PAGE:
Arthroscopic Repair of Circumferential Lesions of the Glenoid Labrum

Tokish, John M.; McBratney, Colleen M.; Solomon, Daniel J.; LeClere, Lance; Dewing, Christopher B.; Provencher, Matthew T.
December 2009
Journal of Bone & Joint Surgery, American Volume;Dec2009, Vol. 91-A Issue 12, p2795
Academic Journal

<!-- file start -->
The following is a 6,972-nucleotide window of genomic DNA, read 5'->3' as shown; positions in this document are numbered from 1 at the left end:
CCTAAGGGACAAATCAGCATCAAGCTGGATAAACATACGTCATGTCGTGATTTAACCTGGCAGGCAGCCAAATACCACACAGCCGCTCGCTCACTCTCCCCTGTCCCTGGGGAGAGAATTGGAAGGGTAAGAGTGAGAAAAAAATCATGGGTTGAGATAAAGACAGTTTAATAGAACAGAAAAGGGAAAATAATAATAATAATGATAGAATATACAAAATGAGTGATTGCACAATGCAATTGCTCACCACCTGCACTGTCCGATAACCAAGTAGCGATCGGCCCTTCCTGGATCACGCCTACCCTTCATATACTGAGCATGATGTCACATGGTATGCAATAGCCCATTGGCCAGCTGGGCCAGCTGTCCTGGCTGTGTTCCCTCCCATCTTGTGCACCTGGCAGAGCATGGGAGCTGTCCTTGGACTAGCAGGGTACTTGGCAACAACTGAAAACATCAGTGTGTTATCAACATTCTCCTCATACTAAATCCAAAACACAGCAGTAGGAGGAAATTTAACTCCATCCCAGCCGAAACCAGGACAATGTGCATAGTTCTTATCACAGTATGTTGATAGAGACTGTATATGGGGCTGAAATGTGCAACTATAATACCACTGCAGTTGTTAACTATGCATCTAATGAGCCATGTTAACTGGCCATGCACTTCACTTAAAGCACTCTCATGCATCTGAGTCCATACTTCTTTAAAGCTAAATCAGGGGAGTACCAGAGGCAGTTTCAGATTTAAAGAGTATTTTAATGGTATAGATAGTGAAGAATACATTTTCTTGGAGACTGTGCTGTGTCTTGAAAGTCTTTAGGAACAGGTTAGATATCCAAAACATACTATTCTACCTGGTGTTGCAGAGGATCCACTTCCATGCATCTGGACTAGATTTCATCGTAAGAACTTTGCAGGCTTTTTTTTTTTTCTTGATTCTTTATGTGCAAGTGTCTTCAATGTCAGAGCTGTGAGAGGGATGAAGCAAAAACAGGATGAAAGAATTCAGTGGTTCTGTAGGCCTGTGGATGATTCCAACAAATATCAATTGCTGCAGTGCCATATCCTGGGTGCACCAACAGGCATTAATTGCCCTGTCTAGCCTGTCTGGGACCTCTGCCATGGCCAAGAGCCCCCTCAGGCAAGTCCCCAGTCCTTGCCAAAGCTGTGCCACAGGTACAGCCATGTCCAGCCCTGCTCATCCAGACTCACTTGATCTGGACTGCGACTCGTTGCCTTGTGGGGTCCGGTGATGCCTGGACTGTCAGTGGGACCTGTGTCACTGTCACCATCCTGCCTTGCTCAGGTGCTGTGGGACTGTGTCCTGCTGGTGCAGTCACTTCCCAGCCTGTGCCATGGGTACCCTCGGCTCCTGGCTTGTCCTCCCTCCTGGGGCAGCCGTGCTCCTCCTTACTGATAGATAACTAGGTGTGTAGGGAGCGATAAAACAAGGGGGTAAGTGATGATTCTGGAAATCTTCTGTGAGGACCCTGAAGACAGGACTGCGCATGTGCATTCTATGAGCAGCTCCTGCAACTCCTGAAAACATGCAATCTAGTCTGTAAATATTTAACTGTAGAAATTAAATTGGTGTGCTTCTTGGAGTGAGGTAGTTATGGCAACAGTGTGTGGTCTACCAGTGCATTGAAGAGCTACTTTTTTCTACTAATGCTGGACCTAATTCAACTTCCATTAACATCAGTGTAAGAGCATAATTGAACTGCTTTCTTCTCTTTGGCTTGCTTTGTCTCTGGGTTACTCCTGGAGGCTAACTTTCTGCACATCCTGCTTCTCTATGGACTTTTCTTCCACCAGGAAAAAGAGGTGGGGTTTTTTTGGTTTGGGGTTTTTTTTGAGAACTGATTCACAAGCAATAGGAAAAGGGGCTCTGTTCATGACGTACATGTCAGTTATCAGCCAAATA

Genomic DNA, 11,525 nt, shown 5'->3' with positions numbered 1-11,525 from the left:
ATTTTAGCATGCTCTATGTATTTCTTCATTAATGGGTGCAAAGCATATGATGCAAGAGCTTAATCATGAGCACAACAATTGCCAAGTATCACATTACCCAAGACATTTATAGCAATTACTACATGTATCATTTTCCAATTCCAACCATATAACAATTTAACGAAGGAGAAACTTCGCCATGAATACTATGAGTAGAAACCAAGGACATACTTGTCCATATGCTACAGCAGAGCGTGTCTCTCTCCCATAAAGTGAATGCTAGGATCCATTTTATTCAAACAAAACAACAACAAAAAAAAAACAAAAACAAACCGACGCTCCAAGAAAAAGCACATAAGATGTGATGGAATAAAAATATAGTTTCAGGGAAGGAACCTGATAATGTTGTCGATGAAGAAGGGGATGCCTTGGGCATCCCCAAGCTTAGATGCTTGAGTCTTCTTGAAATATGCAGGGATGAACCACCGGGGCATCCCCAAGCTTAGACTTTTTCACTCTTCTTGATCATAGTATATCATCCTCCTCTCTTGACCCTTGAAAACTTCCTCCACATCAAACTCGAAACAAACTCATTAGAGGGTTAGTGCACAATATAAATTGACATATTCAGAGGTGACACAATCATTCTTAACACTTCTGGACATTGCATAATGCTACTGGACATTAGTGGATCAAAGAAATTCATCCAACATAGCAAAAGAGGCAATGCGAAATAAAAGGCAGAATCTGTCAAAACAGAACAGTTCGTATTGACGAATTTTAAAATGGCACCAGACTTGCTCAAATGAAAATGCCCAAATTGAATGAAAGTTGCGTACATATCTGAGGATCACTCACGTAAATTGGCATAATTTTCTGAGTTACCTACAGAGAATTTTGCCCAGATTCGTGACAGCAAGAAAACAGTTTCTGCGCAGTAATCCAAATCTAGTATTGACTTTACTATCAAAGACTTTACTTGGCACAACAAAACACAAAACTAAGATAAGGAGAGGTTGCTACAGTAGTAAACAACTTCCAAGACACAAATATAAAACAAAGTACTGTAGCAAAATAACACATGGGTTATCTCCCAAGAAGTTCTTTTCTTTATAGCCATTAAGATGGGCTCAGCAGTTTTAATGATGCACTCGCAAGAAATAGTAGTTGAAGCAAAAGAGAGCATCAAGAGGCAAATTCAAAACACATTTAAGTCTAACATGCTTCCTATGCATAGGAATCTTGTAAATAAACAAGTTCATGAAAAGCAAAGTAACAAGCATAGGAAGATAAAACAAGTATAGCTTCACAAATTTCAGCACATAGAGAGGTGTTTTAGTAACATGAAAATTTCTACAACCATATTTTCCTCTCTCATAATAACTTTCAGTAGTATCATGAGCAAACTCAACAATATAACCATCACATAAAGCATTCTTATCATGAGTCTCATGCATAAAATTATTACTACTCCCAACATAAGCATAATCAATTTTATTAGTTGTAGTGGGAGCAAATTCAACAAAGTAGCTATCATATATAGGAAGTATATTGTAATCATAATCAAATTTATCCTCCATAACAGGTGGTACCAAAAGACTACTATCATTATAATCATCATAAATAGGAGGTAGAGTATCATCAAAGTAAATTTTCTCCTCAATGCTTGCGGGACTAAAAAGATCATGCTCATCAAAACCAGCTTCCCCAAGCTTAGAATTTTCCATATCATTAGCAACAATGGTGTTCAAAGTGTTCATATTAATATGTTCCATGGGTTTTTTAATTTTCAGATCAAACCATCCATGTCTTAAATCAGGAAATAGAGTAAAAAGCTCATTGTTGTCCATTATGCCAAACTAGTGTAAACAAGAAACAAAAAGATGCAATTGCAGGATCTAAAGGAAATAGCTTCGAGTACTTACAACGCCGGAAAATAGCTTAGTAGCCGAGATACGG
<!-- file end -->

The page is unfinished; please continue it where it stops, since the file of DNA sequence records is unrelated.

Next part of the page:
Background: Symptomatic pan-labral or circumferential (3600) tears of the glenohumeral labrum are an uncommon injury. The purpose of the present study was to report the results of surgical treatment of circumferential lesions of the glenoid labrum with use of validated outcome instruments. Methods: From July 2003 to May 2006, forty-one shoulders in thirty-nine patients (thirty-four men and five women) with a mean age of 25.1 years were prospectively enrolled in a multicenter study and were managed for a circum- ferential (360°) lesion of the glenoid labrum. All patients had a primary diagnosis of pain and recurrent shoulder instability, and all underwent arthroscopic repair of the circumferential labral tear with a mean of 7.1 suture anchors. The outcomes for thirty-nine of the forty-one shoulders were assessed after a mean duration of follow-up of 31.8 months on the basis of the rating of pain and instability on a scale of 0 to 10, a physical examination, and three outcome instruments (the Single Assessment Numeric Evaluation score, the modified American Shoulder and Elbow Surgeons score, and the Short Form-12 score). Results: Significant improvement was noted in terms of the mean pain score (from 4.3 to 1.1), the mean instability score (from 7.3 to 0.2), the mean modified American Shoulder and Elbow Surgeons score (from 55.5 to 89.6), the mean Short Form-12 score (from 75.7 to 90.0), and the mean Single Assessment Numeric Evaluation score (from 36.7 to 88.5). Six shoulders required revision surgery because of recurrent instability (two), recalcitrant biceps tendinitis (two), or postoperative tightness (two). All patients returned to their preinjury activity level. Conclusions: Pan-labral or circumferential lesions are an uncommon yet extensive injury of the glenohumeral joint that may result in recurrent instability and pain. The present study demonstrates that arthroscopic capsulolabral repair with suture anchor fixation can restore the stability of the glenohumeral joint and can provide a reliable improvement in subjective and objective outcome measures.


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